Feature: Elizabeth Rice of Concrete Theory

Elizabeth Rice is a Milwaukee native who creates and designs concrete goods. Her work often features geometrical shapes and greatly involves plants and greenery. She has participated in maker markets around Milwaukee and loves contributing to the maker network in Milwaukee.

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Where did your inspiration behind Concrete Theory come from?

I am constantly inspired by design & culture around me. Concrete Theory began as a weekend project in a time when I was experimenting with a new medium each week. I was living in Austin, Texas when I planned to try something different each week for a few months.  Two weeks in, I fell in love with concrete. I have always loved puzzles and problem solving. Mixing concrete and using recycled and found objects as molds for my work is the ultimate puzzle!

What does your creative process look like when it comes to making concrete goods?

The process often times begins when I least expect it. A take-out container, an item at the grocery store, or a trip to Home Depot have been known to spark an idea in me! I begin with finding the exterior mold for the object that I want to creste. These vessels range from milk cartons, to to-go containers, coffee cups to gift boxes. The puzzle component comes in next when I need to find a smaller, interior vessel. When the molds have been designated, I hand mix the concrete and pour it into the  forms to set. Waiting until the concrete has cured is crucial and releasing the item from its vessel is very satisfying!

What’s one thing you’ve learned since starting Concrete Theory and how has it impacted your creative process?

Great question. As satisfying as the end result can be, the process of creating with concrete has been a lot of learning through trial and error. One thing that a lot of people may not know is how fickle concrete can be. I have learned that each bag of cement is variable in texture and grit. I am constantly surprised by how different materials manifest the production of concrete. For example, cardboard is too porous, aluminum does not release cleanly, and shape and size can affect the integrity of the object.

What inspires you about Milwaukee?

Being a native of Milwaukee, I have a lot of iconic memories in The Good Land. However, I am loving the influx of new restaurants, shops and buildings lately. Shapes and textures inspire me. The geometry of new buildings in contrast to the lake is breathtaking.

I am also very inspired by the community here. I have found the local business and the “maker” communities to be welcoming and supportive.

 What is your go to shop to buy plants from in Milwaukee?

 I love Rojahn & Mullaney for large orders and beautiful fresh florals & Bayside Garden Center for tropical and succulents. I always find unique plants at ModGen, Ursa, and the seasonal farmers markets (I’d love to hear where others shop for plants!)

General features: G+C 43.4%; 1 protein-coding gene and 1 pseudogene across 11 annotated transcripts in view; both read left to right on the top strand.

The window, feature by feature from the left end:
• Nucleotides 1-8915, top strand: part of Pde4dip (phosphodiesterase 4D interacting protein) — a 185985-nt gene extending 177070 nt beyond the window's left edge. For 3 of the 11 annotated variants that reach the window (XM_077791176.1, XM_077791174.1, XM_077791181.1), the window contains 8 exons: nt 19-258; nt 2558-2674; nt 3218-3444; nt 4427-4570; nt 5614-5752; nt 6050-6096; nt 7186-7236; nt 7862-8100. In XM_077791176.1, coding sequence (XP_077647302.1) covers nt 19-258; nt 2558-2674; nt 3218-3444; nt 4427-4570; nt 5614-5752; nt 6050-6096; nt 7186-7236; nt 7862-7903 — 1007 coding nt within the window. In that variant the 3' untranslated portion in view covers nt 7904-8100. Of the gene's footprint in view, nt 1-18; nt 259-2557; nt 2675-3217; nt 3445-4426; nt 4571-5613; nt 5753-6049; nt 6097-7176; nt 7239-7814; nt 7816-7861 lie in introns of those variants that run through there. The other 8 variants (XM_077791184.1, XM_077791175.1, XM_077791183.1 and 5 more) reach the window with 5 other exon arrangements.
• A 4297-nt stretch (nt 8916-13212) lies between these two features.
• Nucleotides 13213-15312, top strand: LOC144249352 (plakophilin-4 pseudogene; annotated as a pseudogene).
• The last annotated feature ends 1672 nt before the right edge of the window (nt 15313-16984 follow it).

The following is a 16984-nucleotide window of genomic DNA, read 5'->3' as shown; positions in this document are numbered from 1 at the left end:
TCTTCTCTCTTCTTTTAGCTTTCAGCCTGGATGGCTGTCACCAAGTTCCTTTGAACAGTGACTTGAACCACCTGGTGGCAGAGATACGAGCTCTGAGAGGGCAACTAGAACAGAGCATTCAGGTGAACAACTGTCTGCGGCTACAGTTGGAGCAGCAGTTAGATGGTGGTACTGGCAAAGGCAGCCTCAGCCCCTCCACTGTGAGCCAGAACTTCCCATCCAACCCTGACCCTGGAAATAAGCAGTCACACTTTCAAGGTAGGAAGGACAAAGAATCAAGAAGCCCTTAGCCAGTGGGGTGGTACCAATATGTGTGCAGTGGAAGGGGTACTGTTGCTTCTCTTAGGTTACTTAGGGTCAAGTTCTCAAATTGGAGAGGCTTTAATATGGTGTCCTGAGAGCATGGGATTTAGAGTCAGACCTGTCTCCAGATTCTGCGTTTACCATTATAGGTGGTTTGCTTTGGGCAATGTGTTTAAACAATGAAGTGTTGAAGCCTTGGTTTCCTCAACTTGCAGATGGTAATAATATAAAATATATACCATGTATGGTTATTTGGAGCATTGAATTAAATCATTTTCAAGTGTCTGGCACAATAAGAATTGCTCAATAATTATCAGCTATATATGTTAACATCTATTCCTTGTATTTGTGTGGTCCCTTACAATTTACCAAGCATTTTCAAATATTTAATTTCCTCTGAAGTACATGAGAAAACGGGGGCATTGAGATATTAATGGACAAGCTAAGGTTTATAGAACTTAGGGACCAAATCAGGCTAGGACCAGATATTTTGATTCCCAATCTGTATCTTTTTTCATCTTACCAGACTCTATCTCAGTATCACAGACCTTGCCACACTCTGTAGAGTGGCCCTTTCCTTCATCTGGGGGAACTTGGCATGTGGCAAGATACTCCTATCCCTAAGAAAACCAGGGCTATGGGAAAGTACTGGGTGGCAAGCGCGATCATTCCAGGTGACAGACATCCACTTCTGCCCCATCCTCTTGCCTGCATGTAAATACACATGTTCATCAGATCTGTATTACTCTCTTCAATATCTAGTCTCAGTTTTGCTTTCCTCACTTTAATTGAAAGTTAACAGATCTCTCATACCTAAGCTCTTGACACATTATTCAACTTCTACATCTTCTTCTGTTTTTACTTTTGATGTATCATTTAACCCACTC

Find Concrete Theory on Instagram and Facebook!

https://concretetheory.com/

 

 

This is Atelier

Welcome to Atelier! I wanted to make a little post here to officially introduce you to this project. I’m Hannah, a lifetime Wisconsinite and recent UWM grad, I’ve decided to start Atelier as a way to engage our community of creators in Milwaukee. I have very strong hopes that this blog will become a sharing space for artists, creators, writer and thinkers alike. From conceptual writing on the arts, to artists’ features, and all community art events in between, Atelier will be a space for all. If you would like to contribute as a writer, be featured or help organize community art events please get in touch!

To kick-off the first post here I wanted to talk about the balancing act of working a full-time job as a creative. Anyone who has ever been in this position will understand the impossibility to balancing time for creating after a long day of work. This time is the hardest by far. But there is a lot of benefit to being in a position where you can’t just be a full-time creative. Learning to make balance can be really beneficial to how you spend your time creating. It can provide a more thoughtful and well executed practice. If your time is limited, you’re going to be more intentional with what you create.

What inspired me to write about this topic was about two weeks ago, while in NYC, sitting at a bar drinking a sad excuse for an Old Fashioned (insert Wisconsin joke here), I decided to take some time off of work and spend a few days painting. Working in a digital medium can be highly beneficial but there is something quintessential about raw canvas and paints.

What I had learned by the end of my few days was that, I do indeed have my own individualistic style. My canvas ended up looking a lot like something I’d create digitally. When you don’t have a lot of time to spend developing your own style, it can seem like what you create isn’t true to you or reflective of your thoughts. In actuality, this was the opposite for me!

On my time off I also got the chance to go to the Interactive Media Lab put on by Christopher Willey, a Digital Studio Practice instructor at UWM. It’s basically an open opportunity for anyone to come and explore digital media mediums, including virtual reality! This in combination with my time spent painting kind of encompasses what I envision for Atelier, a community space where the public can come in create, learn and share plus an opportunity to focus solely on my own practice.

That being said, if you would like to work with me please get in touch! Anyone is welcome to share here, whether you want to write something or want a space to share your work. Thanks for reading!